O Heart, my father is not Francisco Franco Bahamonde who never remembered the tens to hundreds of thousands who died. Was it half-a-million or two million killed in the Spanish Civil War? What is the true number?
She says her father told the U.S. ambassador, “I would rather die/ than abandon the Presidency.” The ambassador warned that thousands of troops were heading to his Palace. The dictator then absconded with his family.
The U.S. ambassador lied.
Of course. To be an effective ambassador in this world is to lie.
One lie became what was believed for centuries as one man’s life: O, Judas…!
A dictator ends his reign the way he began: through deceit.
And Jesus said, according to Judas, “Strong and holy generation? Truly I say to you, no one born of this aeon will see that [generation].”
What is a number? What are numbers?
O Heart, my father is not Joseph Goebbels responsible for killing over 46 million in Europe in the Second World War.
O Heart, my father is not Hermann Wilhelm Goering responsible for killing over 46 million in Europe in the Second World War.
This music is my jail.
She says, “My father felt women and children should/ not be present on the battleground./ Our mistake was to forget/ that the palace of our childhood was not/ really a home but a battleground.”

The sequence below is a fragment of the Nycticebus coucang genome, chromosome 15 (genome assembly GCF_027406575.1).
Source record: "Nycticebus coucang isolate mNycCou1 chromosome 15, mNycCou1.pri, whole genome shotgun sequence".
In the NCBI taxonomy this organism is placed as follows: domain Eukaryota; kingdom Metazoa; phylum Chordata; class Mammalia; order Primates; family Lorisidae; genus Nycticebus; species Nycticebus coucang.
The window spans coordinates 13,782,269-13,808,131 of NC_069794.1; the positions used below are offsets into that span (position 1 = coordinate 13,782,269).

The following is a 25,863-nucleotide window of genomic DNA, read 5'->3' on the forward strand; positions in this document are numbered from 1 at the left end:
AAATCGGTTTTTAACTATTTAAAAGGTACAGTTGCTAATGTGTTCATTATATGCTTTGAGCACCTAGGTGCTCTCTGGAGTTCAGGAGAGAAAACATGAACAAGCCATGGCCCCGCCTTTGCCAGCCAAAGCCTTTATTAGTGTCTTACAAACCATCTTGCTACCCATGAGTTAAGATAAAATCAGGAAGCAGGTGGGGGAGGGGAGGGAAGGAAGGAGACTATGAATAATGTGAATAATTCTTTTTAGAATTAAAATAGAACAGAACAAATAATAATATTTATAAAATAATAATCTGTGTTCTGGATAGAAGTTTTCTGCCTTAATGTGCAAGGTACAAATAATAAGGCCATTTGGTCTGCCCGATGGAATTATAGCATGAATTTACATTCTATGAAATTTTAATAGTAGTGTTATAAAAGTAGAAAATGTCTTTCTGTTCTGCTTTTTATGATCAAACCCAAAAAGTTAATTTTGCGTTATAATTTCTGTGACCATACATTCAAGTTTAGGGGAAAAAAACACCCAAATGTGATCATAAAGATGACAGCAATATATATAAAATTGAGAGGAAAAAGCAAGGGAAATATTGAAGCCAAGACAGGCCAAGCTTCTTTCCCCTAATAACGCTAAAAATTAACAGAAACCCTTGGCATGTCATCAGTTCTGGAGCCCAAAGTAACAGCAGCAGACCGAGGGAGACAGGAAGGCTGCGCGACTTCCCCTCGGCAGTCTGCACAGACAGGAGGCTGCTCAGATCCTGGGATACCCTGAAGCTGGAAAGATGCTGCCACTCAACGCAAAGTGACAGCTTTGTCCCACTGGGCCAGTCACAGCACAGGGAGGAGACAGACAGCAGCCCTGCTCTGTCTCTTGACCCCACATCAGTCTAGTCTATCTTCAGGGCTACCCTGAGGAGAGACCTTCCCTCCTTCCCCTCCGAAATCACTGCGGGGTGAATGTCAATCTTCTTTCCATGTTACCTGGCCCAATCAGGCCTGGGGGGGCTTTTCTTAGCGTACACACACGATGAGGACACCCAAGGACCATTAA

The palace of one’s childhood
—for even those who could afford
the bricks to obviate metaphor—
is usually constructed from memory.
I insist. I am evidence, speaking.
O Heart, my father is not Heinrich Himmler who killed six million in German concentration camps and over 40 million more in Europe in the Second World War.
And Jesus said, according to Judas, “Strong and holy generation? No host of angels of the stars will rule over that generation, and no person of mortal birth can associate with it.”
O Heart, my father is not Adolf Hitler who caused over 60 million deaths worldwide.
This music jails me.
She says, “Exile has been merciful/ [for allowing me to] remember/ my father as well,/ strong, playful and brilliant.”
To reassess exile’s historical role—
To acknowledge exile as savior—
To not diminish “exile” as mere manifestation of loss—
From exile, Dante wrote a comedy. From exile, Milton wrote a tragedy. From exile, I write.
From exile, Etel Adnan writes a new form for absence as “an exile from an exile”. From exile, I write.